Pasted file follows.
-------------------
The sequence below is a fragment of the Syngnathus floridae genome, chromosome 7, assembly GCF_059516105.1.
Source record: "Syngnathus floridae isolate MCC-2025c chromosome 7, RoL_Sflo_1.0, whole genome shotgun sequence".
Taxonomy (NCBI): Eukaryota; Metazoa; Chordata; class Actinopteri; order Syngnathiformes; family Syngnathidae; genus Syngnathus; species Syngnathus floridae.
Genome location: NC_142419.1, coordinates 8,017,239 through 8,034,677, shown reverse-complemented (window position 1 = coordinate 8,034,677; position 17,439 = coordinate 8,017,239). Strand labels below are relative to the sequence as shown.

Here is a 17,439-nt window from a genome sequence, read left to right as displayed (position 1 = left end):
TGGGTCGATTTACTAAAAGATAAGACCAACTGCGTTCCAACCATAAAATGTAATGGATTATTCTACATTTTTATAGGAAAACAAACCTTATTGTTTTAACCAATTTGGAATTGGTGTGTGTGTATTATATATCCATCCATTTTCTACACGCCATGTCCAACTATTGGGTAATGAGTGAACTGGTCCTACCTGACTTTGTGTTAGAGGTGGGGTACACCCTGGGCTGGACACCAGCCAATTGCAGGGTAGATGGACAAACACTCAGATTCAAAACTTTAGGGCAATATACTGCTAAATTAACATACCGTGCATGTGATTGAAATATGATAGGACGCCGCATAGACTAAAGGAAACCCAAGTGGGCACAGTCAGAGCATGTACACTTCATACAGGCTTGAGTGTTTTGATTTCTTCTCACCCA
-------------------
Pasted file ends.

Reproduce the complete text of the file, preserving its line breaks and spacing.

The sequence below is a fragment of the Syngnathus floridae genome, chromosome 7, assembly GCF_059516105.1.
Source record: "Syngnathus floridae isolate MCC-2025c chromosome 7, RoL_Sflo_1.0, whole genome shotgun sequence".
Taxonomy (NCBI): Eukaryota; Metazoa; Chordata; class Actinopteri; order Syngnathiformes; family Syngnathidae; genus Syngnathus; species Syngnathus floridae.
Genome location: NC_142419.1, coordinates 8,017,239 through 8,034,677, shown reverse-complemented (window position 1 = coordinate 8,034,677; position 17,439 = coordinate 8,017,239). Strand labels below are relative to the sequence as shown.

Here is a 17,439-nt window from a genome sequence, read left to right as displayed (position 1 = left end):
TGGGTCGATTTACTAAAAGATAAGACCAACTGCGTTCCAACCATAAAATGTAATGGATTATTCTACATTTTTATAGGAAAACAAACCTTATTGTTTTAACCAATTTGGAATTGGTGTGTGTGTATTATATATCCATCCATTTTCTACACGCCATGTCCAACTATTGGGTAATGAGTGAACTGGTCCTACCTGACTTTGTGTTAGAGGTGGGGTACACCCTGGGCTGGACACCAGCCAATTGCAGGGTAGATGGACAAACACTCAGATTCAAAACTTTAGGGCAATATACTGCTAAATTAACATACCGTGCATGTGATTGAAATATGATAGGACGCCGCATAGACTAAAGGAAACCCAAGTGGGCACAGTCAGAGCATGTACACTTCATACAGGCTTGAGTGTTTTGATTTCTTCTCACCCA